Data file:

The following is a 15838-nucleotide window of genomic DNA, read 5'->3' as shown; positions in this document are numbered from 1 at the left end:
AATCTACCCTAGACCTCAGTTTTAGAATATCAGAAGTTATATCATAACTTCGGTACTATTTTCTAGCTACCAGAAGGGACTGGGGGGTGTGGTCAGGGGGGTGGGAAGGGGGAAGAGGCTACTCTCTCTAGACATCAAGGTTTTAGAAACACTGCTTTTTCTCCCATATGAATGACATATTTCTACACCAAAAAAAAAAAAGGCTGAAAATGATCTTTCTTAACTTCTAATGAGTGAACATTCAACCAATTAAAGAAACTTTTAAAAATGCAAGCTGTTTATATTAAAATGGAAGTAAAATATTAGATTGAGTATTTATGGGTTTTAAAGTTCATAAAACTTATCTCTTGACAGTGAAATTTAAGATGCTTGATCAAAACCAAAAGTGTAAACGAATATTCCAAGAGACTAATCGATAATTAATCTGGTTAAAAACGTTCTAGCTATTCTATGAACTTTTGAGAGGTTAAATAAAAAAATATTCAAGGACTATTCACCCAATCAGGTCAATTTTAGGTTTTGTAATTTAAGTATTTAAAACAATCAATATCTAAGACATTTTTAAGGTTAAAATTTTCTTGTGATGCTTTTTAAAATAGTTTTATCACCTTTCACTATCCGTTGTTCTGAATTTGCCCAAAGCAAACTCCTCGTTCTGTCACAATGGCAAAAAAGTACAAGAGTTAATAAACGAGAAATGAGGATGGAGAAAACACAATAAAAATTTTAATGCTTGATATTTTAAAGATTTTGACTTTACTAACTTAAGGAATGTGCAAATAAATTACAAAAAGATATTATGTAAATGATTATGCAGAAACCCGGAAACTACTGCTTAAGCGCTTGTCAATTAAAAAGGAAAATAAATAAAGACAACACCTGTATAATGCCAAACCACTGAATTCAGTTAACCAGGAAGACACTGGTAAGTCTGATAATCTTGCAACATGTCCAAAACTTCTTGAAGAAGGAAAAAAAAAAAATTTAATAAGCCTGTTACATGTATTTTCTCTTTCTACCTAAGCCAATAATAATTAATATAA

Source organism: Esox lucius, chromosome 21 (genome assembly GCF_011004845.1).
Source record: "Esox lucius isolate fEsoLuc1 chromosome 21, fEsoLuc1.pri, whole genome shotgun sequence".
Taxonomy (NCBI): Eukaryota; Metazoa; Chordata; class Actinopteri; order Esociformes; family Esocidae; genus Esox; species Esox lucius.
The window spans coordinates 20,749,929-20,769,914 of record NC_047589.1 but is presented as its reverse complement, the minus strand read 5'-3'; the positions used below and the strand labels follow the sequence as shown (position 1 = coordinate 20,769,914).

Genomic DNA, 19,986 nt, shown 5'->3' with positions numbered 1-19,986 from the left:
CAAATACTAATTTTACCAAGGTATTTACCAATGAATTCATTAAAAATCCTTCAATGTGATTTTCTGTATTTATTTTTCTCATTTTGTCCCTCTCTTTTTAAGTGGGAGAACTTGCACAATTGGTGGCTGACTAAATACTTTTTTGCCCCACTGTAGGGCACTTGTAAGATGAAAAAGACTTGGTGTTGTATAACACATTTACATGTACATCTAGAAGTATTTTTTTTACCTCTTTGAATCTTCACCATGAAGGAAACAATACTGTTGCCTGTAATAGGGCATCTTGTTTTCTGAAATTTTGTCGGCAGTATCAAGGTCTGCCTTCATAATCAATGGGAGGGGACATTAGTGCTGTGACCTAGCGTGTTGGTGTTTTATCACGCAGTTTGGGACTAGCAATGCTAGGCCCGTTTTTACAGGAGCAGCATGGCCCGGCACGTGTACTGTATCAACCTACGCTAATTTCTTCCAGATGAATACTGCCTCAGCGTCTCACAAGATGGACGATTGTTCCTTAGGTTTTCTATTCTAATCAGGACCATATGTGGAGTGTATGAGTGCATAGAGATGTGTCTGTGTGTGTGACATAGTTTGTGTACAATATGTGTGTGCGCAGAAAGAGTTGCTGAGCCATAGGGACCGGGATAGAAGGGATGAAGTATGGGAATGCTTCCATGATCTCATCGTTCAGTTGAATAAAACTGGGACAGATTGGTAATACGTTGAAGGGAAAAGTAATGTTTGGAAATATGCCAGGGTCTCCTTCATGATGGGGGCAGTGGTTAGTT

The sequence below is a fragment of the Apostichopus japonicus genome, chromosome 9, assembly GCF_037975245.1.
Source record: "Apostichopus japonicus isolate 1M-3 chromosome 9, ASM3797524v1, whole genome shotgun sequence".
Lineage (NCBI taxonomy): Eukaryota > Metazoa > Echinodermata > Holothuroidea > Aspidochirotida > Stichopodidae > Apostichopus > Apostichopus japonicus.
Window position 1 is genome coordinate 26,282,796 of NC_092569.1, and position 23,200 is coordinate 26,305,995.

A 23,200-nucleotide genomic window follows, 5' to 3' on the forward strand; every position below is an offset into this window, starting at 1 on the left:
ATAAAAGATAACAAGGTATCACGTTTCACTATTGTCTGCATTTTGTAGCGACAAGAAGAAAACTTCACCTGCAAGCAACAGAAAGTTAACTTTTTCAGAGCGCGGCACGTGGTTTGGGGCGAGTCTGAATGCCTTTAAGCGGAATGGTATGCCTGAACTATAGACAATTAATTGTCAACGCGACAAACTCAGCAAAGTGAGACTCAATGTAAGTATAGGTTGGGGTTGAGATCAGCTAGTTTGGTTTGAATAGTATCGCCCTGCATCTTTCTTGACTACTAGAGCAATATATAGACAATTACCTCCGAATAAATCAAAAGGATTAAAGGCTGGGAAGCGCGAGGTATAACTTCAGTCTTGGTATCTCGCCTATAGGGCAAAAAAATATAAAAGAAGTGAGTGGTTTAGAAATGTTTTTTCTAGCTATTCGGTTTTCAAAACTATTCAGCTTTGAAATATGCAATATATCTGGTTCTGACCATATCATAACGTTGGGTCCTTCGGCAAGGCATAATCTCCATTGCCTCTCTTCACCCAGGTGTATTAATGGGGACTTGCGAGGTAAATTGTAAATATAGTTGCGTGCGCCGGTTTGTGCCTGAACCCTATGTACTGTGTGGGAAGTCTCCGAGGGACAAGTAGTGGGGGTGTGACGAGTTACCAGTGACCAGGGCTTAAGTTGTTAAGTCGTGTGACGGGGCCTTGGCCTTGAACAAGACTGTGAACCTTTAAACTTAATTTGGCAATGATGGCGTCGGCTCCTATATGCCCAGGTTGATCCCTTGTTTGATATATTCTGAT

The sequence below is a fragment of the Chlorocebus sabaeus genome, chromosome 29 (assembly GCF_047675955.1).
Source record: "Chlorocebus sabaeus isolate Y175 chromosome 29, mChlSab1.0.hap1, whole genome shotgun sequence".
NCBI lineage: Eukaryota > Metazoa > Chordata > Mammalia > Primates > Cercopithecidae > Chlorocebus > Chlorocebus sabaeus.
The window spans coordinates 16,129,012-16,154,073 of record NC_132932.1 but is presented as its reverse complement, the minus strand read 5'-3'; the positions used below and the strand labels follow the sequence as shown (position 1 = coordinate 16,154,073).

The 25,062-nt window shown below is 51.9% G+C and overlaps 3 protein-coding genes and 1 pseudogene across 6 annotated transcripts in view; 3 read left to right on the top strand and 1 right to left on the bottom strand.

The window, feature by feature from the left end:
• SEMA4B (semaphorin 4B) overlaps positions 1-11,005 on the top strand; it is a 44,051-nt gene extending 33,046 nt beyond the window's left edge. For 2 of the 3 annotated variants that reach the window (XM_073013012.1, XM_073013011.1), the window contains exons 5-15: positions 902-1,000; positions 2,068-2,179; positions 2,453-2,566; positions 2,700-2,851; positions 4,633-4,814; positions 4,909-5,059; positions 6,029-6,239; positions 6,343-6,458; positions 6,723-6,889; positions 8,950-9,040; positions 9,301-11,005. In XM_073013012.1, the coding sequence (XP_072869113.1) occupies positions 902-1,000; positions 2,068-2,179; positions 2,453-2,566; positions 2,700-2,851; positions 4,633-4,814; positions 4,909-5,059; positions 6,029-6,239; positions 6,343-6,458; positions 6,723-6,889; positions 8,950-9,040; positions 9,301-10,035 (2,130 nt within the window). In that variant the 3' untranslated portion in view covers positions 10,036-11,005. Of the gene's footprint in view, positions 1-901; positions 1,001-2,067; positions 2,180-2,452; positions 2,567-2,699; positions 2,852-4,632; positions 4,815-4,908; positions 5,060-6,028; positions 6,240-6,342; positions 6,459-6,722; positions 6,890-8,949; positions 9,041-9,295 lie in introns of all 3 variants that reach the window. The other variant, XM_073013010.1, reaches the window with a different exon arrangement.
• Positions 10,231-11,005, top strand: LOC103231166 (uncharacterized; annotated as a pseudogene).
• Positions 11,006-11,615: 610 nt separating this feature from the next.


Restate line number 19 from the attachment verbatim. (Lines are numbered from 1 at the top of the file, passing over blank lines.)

The 25,062-nt window shown below is 51.9% G+C and overlaps 3 protein-coding genes and 1 pseudogene across 6 annotated transcripts in view; 3 read left to right on the top strand and 1 right to left on the bottom strand.